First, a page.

In the two conversations I describe above I managed to talk a little about people’s motivations for change and touched a little about people’s barriers for change. The similarity of the two people is that they realise they have an impact on the planet. I believe this realisation leads them to care about their actions and makes them curious about how they can change. I did not manage to delve in to their ideas for possible solutions how to change and the difficulties they experience personally. I also realise that I managed to bring up the concept of sustainability and change through the fact that myself and the person had a common interest.

I’ve learned beginning a new habit can be difficult. When I created this challenge for myself 6 days ago I did not think about it as a new habit for myself. 

For a new habit to form I need to become a little more aware of my new habit: 

– How do I bring the topic of change up in to conversations?

– What is stopping me bringing up the topic?

– What rewards do I get for bringing up the topic? 

The barriers I have come up against so far are:

– I have not set time aside (until now!) to become aware and analyse the habit I am trying to create

– I have been having my ‘normal’ conversations with people a little on autopilot; for a couple of days I forgot about my challenge altogether!

– I realise my challenge is quite a big one, but also perhaps a little bit too specific. Conversations are fluid, surprising, random, dynamic etc… and to have a conversation on all three- motivations, barriers, solutions– requires a fairly long conversation and requires me to be a bit more structured. Sometimes it is best not to control the conversation too much incase I may hinder the expression of the other person. I may also not have time to talk to the person on their motivations, barriers, and solutions.

So until the next post!! I wish to try a bit harder to remember my challenge and to bring up the concept of change in to more conversations. I am very intrigued how I will bring up the conversation with someone who is not ‘sustainability minded’.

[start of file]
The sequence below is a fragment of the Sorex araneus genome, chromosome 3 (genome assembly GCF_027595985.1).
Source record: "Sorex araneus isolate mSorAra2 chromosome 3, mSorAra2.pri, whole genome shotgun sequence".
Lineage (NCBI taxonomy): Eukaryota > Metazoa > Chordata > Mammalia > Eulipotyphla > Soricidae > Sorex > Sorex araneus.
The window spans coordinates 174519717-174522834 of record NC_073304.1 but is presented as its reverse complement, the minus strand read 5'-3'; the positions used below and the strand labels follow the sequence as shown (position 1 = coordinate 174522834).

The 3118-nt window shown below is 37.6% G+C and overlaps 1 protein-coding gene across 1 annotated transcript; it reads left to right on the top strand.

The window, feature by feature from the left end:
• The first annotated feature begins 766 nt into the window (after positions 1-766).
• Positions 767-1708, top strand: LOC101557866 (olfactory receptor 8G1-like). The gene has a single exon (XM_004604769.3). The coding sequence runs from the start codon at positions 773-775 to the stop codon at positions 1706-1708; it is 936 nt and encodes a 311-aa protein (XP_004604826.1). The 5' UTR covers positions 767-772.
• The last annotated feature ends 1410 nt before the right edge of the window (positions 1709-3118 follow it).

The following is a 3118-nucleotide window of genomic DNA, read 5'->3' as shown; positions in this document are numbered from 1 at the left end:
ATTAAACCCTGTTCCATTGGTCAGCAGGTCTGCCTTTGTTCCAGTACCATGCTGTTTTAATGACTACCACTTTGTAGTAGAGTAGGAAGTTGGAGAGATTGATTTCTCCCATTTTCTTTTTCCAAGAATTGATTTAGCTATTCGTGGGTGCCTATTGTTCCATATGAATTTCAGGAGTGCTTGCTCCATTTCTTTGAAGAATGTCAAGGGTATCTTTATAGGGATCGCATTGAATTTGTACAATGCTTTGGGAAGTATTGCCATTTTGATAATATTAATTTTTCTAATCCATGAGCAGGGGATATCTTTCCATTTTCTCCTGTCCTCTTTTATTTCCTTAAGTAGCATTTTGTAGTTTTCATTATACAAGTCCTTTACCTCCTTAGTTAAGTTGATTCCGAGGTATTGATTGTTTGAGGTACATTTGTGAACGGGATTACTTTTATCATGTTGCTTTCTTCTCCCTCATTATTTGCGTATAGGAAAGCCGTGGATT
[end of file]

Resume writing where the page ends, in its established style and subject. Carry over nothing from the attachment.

(Dag 1 for meg)

Mange av oss vet flere tiltak for å redusere karbonavtrykk men Norges karbonavtrykk er forsatt for høyt. Dette bringer spørsmålen hva hindrer oss i å endre oss.

Er det mangel på vår personlige motivasjon eller systemet rundt oss? Er barrierene forskjellige for ulike mennesker? Er det vårt personlige ansvar å endre? Eller er det staten, eller bedrifter, eller selskaper? Bør regjeringen gjøre mer for å hjelpe samfunnet til å forandre?

Kanskje svarene på disse spørsmålene varierer mye fra forskjellige mennesker i samfunnet.

Personlig prøver jeg å gjøre hva jeg kan for å redusere karbonavtrykket mitt. Jeg er vegetarianer og prøver å kjøpe lokalt eller dyrke min egen mat, jeg flyr så lite som mulig, kjøper brukte ting, reiser med offentlig transport eller samkjøring så mye jeg kan, osv. Så jeg kunne skrive ganske mye om mine motivasjoner for dette og de barrierer og komplikasjoner jeg opplever! Mange av vennene mine er ligner på meg og tar lignende handlinger selv.

MEN! det er mange ulike mennesker i vårt samfunn. Jeg vil lære perspektiver forskjellige fra mine egne og vennene mine. Kanskje barrierer for forandring for meg selv og vennene mine er veldig forskjellige fra andre rundt meg! Og viktigst av alt, løsningene for å overvinne disse barrierene avviker mye.

SÅ! Jeg utfordrer meg selv å ha samtaler om endringer med 3 forskjellige folk i sammfunnet per uke. Jeg vil fokusere på deres motivasjoner for forandring, barrierene som hindrer dem i å endre seg, og ideene deres for mulige løsninger for å overvinne dem.